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June 26, 2012

FMWL Indie Spotlight - Low

(2011, Dir. by Ross Shepherd.)

There's something about distance from society that just brings out the horror in people, isn't there?  You can set a horror movie in the middle of a city, sure, but is it really as scary as when the character realizes they have miles around them and no place to go?  You can have all the green hills in the world in front of you, but when there's an aggressor around you and you don't know which way is out...well, you might as well be trapped in a box or cell.

By following those ideas, Low is an exercise in tension that approaches the viewer with only a few resources.  One woman walks into the British countryside for her own reasons. She encounters one man who is wandering the same countryside for his own reasons.  The movie adds a few more characters and a couple other settings, but the focus of the film is directly on three things - the woman, the man, and the rolling green hills.  And - if you're following the definition strictly - none of these three things are innocent.

The less you know about Low's plot will be a definite benefit to the experience.  Though it runs under 70 minutes, the indie feature is packed full of twists - some blatant, some shocking - as we follow the path of Alice (Amy Comper), the scared woman, and Edward (David Keyes), the man who seems to hold her captive in the wide open countryside.
When you take one look at the man, you can tell that Edward is one of those seedy types of villains that only seem to come from England.  Keyes plays the role well, offsetting his delicate frame with bold and vicious explanations of what's going on with him. The words he speaks are direct and ominous, and they sell the man's deadly mindset better than any amount of violence could.  It's a cold performance that's gripping to watch, especially when we start to learn more about why Edward is the way he is.

On the other side of the coin is Alice, who is better prepared for a bullying male figure than Edward might think.  The character seems like the traditional damsel in distress early in the film, but a big reveal about what is going on in her life stands the film on end and makes us think twice about Alice and why she's here.  I won't go into the details of just what she endures through the film - again, the surprise of this film is crucial to its charm - but there was certainly a moment that had me fully shaken from my comfort zone and left me feeling deeply affected by the film's representation of human horror.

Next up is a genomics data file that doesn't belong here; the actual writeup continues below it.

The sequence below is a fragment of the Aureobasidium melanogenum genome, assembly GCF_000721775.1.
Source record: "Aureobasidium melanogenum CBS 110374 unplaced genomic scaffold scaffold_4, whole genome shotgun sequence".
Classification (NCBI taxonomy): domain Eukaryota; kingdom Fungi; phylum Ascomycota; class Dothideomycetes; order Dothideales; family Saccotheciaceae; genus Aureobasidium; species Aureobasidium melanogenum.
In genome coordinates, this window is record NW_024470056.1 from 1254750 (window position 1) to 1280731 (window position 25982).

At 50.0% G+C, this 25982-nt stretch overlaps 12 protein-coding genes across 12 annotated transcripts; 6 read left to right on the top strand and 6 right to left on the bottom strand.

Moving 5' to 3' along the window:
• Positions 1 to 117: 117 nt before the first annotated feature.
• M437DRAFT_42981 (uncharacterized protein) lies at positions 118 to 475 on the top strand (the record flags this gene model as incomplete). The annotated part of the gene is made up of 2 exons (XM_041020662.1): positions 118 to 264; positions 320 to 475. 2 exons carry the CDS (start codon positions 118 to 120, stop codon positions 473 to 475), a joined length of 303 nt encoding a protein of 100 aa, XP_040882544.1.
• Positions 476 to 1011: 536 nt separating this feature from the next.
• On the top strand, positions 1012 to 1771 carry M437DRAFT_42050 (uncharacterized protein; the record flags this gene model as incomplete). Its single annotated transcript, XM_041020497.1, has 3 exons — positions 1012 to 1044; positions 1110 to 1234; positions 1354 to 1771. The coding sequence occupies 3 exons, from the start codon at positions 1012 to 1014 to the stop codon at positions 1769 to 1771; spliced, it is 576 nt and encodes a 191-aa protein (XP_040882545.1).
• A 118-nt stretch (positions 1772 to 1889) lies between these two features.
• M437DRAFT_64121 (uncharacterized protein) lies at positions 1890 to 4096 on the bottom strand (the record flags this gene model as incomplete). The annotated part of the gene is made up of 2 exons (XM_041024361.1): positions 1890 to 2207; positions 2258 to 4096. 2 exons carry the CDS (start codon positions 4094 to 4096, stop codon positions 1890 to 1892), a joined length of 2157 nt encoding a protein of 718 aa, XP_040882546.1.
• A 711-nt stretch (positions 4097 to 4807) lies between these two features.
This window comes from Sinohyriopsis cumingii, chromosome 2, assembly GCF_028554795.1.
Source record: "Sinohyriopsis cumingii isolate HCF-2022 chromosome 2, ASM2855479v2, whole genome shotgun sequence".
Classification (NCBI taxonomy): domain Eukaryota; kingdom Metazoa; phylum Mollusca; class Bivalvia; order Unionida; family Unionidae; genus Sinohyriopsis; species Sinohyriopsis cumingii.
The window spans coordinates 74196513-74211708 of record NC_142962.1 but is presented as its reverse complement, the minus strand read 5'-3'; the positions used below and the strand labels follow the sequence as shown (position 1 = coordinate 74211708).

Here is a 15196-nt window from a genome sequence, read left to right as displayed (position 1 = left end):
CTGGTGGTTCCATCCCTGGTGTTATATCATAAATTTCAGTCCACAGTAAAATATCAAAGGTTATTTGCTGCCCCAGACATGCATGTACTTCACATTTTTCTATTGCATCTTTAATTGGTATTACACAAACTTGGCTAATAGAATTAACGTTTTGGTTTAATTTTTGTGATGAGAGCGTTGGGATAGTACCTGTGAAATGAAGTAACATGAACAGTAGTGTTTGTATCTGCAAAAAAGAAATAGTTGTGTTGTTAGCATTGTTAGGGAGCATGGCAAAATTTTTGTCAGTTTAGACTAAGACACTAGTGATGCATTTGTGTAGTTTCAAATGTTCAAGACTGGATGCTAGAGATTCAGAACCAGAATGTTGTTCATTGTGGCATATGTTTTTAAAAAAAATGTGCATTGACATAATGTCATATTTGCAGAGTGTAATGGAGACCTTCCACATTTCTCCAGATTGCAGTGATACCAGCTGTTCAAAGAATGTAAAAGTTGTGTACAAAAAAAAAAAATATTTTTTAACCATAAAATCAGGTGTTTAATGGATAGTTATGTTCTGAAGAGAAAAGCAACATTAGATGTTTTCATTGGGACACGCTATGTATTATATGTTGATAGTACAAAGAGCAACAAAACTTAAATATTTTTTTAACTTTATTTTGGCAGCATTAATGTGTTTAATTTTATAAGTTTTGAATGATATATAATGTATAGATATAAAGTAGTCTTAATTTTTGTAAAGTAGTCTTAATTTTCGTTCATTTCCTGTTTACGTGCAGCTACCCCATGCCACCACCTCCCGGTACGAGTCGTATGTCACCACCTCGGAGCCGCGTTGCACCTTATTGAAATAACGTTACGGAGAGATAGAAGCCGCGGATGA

The third star of the film - and certainly the aspect of the film that drew me in to the story the most - is the stunning cinematography. I'm not a technophile by any means, so I can't tell you just what the cameras used were or how the picture was achieved, but I can say that the movie looks and sounds phenomenal. Colors pop off the screen just as they would in any big budget film, and the cameras do their best to make the settings look like landscapes out of a dream.  There's something terrifically haunting about a film that looks so beautiful yet contains some pretty unspeakable things, and Low gets plenty of benefit from how beautiful the film looks.

Considering how professional the film appears, it's a bit of a surprise to learn that director Ross Shepherd put the film together over a two week span in 2010, working with merely a three man crew.  I can't imagine the limitations that the filmmaker and company were dealing with, but the final product definitely overcomes most of the shortcomings.  My few complaints were tied to the plot, where a few of the developments seemed a little forced and the characters' motivations occasionally border on silly.
With a plot that keeps the viewer on their toes and some interesting characters, Low plays out like a story from The Twilight Zone.  There are a few leaps of faith to be made, but none are deal breakers.  When you add in how well the film is presented, Low seems like the kind of thriller that's just begging to be found.  If you're a fan of minimalist thrillers that keep the focus on the characters - some modern comparisons would be Vincenzo Natali's Cube or Stuart Hazeldine's Exam - Low is a film that you're going to want to watch out for.

If you want more information, don't hesitate to check out the film's official website, and make sure you check out the trailer below.


Cortez The Killer said...
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Anonymous said...

Looks fantastic. Can't wait to check it out. From the sounds of it, the soundtrack is pretty stellar too.